How Medicine Becomes Trash: Healthcare Waste as Environmental Crisis

27 Feb 2024
12:00 pm - 1:00 pm


Event Type
Special Event

Jeremy A. Greene
William H. Welch Professor of Medicine and the History of Medicine, Johns Hopkins University School of Medicine

The modern medical enterprise is distinctively wasteful.  This may seem to result inevitably from the hazardous nature of medical substances, whose infection risk, chemical toxicity, or radioactivity accordingly requires more extensive techniques of waste handling.  Yet only 15% of global healthcare wastes fit this specialized profile.  The remaining 85% are simply materials that have been built to be disposable rather than reusable:  a staggering volume of single-use items that emit toxins and carbon dioxide when incinerated, give off methane and other greenhouse gasses while decomposing in landfills, or, if they escape these two fates, float on the surface of the oceans.

It was not always this way.  In a relatively short period of time, we have naturalized the use of single-use masks, single-use surgical drapes, single-use plastic syringes, single-use surgical tools, and single-use diagnostic tests, all wrapped in multiple layers of single-use plastics—and then forgotten there was ever any alternative.  In this talk, Jeremy Greene traces the links between environmental history, the history of technology, and the outsized role that the global healthcare sector now plays in contributing to climate change and plastic waste.  Greene offers the recent crisis of COVID waste as a window into the broader infrastructure of engineered wastefulness in modern medicine and its differential effects across rich and poor nations on a global scale, and rich and poor neighborhoods on more local scales.  Only with attention to historical and social context, he argues, can we work to unseat medical waste as a natural category and reconsider it as the outcome of a set of value decisions we have made in the past, and can change in the future.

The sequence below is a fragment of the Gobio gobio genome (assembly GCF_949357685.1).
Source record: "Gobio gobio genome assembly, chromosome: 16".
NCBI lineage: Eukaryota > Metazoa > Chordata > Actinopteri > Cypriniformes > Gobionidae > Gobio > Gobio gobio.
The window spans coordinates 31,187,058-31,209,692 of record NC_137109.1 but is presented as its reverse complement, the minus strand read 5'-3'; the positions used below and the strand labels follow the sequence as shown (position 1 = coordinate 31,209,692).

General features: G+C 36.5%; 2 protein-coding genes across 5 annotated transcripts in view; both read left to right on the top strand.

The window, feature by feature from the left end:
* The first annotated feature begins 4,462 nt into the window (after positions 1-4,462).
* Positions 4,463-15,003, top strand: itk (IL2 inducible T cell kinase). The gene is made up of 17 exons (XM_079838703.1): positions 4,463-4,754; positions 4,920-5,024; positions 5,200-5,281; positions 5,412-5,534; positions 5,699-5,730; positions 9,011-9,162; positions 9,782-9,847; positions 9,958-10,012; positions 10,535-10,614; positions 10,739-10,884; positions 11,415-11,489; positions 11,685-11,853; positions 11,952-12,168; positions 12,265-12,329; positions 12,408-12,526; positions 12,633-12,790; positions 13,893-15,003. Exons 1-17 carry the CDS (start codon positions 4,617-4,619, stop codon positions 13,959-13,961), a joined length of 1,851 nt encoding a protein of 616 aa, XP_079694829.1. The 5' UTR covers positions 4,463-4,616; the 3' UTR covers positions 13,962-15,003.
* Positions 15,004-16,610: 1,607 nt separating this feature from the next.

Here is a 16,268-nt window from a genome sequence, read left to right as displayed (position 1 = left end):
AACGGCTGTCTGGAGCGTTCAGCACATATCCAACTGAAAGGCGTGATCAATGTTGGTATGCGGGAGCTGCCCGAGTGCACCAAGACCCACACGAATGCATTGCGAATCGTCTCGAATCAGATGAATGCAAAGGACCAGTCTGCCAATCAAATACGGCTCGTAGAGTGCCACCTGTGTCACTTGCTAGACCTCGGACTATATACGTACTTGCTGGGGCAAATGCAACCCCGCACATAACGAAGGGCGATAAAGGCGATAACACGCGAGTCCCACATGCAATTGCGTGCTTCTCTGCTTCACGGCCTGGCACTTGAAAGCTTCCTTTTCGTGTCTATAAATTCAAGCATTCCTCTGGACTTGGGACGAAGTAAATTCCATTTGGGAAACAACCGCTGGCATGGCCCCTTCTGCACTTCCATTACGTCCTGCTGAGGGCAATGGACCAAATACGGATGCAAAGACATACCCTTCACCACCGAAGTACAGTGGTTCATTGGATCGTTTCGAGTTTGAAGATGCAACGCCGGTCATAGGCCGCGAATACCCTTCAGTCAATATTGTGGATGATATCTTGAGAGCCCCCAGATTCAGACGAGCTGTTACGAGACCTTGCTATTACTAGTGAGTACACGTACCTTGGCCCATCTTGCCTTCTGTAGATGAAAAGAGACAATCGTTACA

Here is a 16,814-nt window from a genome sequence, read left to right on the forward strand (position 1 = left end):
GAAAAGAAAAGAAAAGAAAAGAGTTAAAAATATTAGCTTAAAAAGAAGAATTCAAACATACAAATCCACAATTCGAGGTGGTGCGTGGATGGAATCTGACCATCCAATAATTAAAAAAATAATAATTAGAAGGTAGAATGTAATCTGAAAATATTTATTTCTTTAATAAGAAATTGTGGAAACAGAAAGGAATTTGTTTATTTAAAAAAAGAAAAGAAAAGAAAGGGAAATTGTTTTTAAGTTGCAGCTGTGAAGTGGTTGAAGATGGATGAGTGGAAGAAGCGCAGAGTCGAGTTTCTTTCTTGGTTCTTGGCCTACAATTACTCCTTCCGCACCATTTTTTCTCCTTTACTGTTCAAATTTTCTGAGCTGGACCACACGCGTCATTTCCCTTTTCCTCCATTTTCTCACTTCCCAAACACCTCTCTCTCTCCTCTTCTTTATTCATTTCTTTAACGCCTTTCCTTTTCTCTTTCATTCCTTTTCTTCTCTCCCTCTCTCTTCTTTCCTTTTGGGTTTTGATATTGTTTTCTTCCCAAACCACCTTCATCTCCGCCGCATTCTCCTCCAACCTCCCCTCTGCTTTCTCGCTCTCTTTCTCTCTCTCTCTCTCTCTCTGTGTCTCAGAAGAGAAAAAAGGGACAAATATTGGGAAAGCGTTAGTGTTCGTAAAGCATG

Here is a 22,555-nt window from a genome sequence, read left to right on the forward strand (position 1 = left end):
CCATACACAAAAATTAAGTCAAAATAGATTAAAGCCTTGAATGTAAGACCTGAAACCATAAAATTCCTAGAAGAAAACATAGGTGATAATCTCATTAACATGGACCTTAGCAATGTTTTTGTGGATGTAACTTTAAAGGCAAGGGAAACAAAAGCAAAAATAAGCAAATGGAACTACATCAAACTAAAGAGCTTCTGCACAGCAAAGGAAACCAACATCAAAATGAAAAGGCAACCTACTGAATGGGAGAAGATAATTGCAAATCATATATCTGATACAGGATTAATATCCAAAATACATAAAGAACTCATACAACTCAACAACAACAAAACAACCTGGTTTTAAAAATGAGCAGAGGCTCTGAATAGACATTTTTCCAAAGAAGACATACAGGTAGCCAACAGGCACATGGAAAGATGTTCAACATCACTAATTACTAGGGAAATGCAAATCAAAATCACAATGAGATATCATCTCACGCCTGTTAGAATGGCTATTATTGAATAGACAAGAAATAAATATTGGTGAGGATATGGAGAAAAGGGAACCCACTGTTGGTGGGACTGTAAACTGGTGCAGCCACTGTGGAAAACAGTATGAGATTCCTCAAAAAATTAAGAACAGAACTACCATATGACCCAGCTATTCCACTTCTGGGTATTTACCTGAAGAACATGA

Jeremy A. Greene, MD, PhD, is the William H. Welch Professor of Medicine and the History of Medicine, Director of the Department of the History of Medicine, co-Editor-in-Chief of the Bulletin of the History of Medicine, and founding Director of the Center for Medical Humanities and Social Medicine at the Johns Hopkins University School of Medicine, where he also practices internal medicine at a community health center in East Baltimore. In addition to scholarly publications, he is a regular contributor to clinical and public health journals including The Lancet, The New England Journal of Medicine, and The American Journal of Public Health, and his work has appeared in popular publications including Slate, Forbes, The Atlantic, and The Washington Post. In his several books, Prescribing by Numbers: Drugs and the Definition of Disease (Johns Hopkins University Press, 2007), Generic: The Unbranding of Modern Medicine(Johns Hopkins University Press, 2014), and The Doctor Who Wasn’t There: Technology, History, and the Limits of Telehealth (University of Chicago Press, 2022). Greene’s research explores how the complex social, cultural, and economic histories of medical technologies impact present day medical knowledge and clinical practice. Greene’s work has been supported by grants from the National Science Foundation, the National Institutes of Health / National Library of Medicine, the Norwegian Research Council, the Andrew W. Mellon Foundation, the Laura and John Arnold Foundation, and the Greenwall Foundation. His current research project, Syringe Tides: Disposable Technology and the Making of Medical Waste is supported by a 2023 Guggenheim Foundation Fellowship

Please register for the Zoom Webinar.

This event is sponsored by CSTMS.
Additional sponsorship comes from:  Berkeley Center for Social Medicine • CSTMS • Institute of Societal Issues

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